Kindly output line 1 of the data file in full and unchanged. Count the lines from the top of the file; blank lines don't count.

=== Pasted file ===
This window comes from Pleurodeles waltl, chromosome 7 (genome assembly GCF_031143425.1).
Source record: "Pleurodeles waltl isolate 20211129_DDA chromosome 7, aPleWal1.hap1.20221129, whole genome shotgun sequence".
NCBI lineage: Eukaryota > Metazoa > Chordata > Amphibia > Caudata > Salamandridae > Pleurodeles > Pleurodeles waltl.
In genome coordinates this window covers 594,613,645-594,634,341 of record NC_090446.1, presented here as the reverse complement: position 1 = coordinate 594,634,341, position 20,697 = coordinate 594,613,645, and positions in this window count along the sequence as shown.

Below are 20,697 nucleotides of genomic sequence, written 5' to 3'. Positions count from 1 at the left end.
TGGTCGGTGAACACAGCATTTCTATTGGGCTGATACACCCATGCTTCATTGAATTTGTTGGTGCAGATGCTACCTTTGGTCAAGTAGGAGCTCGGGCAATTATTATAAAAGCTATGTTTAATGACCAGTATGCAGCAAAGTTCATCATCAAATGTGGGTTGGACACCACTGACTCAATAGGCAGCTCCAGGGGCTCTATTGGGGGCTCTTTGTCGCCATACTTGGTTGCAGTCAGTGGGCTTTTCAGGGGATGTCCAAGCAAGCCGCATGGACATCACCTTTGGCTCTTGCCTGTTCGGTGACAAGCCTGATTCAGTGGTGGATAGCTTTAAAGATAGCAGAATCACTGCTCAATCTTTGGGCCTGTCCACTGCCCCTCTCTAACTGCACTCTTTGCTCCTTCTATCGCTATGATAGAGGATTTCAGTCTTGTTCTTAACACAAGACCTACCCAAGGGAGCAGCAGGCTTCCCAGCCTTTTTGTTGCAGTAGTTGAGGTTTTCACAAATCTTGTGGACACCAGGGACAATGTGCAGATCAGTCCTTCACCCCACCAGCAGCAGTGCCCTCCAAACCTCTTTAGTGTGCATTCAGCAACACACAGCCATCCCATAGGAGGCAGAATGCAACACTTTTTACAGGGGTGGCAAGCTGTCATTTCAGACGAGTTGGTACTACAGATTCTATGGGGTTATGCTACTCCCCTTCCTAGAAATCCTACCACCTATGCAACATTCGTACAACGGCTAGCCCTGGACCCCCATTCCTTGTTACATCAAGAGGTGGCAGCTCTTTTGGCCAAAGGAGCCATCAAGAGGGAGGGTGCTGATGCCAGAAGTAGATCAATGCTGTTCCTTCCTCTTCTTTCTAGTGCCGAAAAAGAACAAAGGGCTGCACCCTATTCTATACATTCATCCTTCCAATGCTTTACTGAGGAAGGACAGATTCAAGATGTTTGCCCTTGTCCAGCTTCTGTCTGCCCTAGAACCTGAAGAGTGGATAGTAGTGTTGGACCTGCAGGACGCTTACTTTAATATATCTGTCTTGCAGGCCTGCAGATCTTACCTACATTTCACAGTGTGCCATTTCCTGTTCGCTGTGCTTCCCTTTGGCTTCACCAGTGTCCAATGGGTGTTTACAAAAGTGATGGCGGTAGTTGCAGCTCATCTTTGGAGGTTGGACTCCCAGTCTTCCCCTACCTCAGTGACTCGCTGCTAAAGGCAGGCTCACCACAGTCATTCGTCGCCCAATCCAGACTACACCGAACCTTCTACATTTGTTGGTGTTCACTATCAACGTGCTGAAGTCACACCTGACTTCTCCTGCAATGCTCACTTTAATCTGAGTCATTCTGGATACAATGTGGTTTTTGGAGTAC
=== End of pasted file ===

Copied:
This window comes from Pleurodeles waltl, chromosome 7 (genome assembly GCF_031143425.1).